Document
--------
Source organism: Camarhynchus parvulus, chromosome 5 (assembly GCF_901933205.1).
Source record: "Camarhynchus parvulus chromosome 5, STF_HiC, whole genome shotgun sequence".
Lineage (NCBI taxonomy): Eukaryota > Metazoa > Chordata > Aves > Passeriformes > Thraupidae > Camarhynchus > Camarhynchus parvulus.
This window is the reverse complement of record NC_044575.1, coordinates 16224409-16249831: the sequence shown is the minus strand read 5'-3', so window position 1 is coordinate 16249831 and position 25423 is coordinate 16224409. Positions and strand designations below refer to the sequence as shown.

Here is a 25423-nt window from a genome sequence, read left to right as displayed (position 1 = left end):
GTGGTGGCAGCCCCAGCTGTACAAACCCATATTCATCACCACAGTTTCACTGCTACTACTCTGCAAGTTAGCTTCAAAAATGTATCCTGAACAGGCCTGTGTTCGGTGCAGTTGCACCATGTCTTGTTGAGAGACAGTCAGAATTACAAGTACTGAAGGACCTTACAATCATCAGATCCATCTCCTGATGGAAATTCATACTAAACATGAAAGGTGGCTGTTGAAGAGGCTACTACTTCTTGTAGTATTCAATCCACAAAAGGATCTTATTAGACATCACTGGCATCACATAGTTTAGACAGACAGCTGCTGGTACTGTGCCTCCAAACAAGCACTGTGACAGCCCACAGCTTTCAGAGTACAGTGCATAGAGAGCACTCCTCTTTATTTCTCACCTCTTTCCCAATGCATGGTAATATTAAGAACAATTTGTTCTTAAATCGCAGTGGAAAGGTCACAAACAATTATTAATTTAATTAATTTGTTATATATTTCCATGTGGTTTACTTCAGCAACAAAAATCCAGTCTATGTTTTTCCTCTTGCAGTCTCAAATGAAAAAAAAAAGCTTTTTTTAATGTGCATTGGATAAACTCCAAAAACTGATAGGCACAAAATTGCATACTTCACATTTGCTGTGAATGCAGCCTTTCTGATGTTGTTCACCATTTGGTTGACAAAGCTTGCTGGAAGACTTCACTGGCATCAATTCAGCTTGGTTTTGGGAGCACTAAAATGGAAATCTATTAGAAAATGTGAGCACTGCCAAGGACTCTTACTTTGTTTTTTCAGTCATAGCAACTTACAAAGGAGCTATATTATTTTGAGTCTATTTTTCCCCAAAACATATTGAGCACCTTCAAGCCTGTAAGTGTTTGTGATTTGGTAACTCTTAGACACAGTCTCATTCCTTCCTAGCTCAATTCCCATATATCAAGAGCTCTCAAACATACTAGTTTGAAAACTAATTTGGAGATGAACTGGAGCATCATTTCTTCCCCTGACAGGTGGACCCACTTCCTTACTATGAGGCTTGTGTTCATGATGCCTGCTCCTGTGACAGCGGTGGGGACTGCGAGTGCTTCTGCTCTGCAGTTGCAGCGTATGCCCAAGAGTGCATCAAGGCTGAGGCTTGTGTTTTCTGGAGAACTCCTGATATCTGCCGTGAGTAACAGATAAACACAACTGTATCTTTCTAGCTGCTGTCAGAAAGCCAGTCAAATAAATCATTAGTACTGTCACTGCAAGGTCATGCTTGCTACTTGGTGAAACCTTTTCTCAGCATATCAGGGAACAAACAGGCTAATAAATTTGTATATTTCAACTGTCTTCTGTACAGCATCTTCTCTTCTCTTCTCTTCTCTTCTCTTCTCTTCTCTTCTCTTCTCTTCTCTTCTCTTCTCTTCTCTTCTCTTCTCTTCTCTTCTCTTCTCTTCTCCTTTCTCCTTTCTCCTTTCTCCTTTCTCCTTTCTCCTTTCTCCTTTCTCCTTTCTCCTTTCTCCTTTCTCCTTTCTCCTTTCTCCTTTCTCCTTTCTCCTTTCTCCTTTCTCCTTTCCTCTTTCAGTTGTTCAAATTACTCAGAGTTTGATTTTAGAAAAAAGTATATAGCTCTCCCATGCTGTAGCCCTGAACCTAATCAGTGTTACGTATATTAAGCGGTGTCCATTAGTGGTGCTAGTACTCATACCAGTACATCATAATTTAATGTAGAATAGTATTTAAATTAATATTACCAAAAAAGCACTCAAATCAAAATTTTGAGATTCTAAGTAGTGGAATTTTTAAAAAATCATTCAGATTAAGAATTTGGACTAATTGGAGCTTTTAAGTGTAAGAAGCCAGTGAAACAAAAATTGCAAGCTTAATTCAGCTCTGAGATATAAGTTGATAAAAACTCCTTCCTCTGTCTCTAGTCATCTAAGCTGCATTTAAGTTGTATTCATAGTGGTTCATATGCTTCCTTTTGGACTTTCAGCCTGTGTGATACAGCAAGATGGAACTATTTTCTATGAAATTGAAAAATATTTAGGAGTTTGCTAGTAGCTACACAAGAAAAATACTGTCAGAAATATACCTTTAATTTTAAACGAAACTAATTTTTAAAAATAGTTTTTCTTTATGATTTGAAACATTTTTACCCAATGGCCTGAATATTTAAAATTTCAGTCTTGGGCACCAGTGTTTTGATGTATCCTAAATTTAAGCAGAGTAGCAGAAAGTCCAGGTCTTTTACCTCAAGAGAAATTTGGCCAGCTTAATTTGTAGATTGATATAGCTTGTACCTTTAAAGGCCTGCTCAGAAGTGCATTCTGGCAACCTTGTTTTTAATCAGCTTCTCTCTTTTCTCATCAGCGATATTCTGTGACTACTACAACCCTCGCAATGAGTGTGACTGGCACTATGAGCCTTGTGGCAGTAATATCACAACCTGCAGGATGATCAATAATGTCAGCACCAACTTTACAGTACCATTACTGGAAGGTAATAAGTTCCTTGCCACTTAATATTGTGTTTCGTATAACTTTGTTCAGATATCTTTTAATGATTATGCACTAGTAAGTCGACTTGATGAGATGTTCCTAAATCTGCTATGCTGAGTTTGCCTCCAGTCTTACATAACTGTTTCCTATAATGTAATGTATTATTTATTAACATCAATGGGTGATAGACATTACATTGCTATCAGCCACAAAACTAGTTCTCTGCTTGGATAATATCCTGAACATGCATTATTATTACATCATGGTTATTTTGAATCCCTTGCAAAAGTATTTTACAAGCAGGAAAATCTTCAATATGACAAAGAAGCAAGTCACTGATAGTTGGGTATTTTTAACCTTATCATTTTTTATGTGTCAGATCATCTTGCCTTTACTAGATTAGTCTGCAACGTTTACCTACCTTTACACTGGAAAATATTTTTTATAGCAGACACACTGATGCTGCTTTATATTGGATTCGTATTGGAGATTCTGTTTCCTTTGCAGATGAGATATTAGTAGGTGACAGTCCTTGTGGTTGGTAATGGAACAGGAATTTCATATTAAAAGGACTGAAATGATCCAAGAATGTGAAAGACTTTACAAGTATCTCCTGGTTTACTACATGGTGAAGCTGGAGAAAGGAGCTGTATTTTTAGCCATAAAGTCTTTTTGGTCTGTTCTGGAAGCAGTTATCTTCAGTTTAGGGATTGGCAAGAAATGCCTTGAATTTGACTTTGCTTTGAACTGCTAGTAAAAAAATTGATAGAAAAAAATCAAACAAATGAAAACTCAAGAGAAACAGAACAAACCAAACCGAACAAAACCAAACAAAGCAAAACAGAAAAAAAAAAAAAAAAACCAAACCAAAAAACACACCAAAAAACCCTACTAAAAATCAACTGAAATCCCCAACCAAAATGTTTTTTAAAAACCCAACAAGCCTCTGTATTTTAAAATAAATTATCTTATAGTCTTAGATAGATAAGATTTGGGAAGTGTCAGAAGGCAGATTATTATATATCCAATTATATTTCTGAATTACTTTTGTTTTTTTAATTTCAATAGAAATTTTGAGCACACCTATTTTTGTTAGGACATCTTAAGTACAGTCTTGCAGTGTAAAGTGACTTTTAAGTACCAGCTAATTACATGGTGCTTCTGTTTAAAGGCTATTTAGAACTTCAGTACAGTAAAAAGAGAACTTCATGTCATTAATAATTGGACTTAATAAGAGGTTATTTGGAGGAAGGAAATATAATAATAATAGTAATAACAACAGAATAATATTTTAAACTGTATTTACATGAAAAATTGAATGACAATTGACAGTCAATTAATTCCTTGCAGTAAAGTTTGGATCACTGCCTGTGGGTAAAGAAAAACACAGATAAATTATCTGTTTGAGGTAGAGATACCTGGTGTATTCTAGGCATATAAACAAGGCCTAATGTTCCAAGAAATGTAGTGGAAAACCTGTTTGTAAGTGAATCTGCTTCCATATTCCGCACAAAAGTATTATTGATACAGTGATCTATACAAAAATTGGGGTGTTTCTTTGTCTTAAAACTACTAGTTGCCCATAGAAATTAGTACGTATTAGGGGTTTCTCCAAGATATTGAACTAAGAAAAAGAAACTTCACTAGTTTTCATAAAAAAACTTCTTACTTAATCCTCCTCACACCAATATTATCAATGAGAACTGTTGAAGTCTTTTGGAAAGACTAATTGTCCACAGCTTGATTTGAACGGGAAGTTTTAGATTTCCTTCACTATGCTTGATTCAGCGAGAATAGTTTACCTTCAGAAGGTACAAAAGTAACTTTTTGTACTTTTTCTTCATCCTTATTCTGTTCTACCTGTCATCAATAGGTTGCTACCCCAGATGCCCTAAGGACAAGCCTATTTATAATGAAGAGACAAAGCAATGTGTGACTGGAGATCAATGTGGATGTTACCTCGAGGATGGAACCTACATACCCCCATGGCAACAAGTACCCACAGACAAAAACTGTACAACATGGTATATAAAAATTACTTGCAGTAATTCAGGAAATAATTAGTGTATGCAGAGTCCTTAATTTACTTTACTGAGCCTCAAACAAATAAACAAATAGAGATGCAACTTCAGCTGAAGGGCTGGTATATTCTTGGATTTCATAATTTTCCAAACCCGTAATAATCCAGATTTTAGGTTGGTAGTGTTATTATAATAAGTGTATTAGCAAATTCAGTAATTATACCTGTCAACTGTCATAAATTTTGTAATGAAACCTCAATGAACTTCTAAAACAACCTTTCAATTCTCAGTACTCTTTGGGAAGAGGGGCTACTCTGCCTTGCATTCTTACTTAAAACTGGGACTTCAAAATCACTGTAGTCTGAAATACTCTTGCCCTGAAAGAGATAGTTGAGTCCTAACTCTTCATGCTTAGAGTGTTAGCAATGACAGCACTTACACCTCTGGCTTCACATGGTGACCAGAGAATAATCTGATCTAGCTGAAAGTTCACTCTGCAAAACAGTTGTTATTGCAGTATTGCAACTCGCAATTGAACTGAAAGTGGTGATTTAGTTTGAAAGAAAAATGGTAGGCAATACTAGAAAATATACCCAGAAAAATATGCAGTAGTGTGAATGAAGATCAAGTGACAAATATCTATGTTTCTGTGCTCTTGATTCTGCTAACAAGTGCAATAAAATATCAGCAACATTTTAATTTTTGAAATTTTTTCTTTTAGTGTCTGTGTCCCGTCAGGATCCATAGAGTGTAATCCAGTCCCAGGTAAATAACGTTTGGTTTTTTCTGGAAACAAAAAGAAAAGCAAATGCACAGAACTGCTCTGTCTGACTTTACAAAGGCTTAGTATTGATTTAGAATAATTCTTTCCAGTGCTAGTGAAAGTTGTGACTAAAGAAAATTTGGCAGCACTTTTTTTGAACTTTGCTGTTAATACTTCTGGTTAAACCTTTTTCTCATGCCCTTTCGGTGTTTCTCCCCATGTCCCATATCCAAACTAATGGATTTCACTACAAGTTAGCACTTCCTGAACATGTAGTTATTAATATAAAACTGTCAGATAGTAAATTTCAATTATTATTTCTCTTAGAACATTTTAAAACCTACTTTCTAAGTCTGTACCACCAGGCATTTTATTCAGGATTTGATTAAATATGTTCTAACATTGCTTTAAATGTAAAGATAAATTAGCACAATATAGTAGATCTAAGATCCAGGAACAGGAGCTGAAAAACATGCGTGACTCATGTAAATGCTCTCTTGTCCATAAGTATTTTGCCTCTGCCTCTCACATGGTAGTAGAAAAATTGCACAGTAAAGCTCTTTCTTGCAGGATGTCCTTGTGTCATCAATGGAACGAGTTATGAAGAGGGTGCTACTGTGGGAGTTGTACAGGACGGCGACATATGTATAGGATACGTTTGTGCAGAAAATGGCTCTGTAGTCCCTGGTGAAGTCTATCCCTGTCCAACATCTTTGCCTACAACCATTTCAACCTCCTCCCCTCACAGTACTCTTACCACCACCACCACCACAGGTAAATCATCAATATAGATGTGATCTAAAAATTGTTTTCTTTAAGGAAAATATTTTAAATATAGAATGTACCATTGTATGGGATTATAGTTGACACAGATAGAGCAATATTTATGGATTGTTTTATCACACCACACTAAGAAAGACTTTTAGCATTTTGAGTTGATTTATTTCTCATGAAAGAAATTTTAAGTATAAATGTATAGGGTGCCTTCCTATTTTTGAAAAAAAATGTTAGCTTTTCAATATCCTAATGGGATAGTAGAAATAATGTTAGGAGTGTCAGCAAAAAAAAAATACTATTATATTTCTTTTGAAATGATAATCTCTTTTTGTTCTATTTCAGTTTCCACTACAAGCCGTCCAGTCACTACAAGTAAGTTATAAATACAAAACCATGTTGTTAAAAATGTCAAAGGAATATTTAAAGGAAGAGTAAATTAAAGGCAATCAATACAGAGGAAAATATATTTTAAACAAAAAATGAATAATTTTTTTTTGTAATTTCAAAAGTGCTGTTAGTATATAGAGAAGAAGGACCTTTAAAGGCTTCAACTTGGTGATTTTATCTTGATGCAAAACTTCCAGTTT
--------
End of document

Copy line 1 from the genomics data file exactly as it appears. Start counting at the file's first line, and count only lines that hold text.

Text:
Source organism: Camarhynchus parvulus, chromosome 5 (assembly GCF_901933205.1).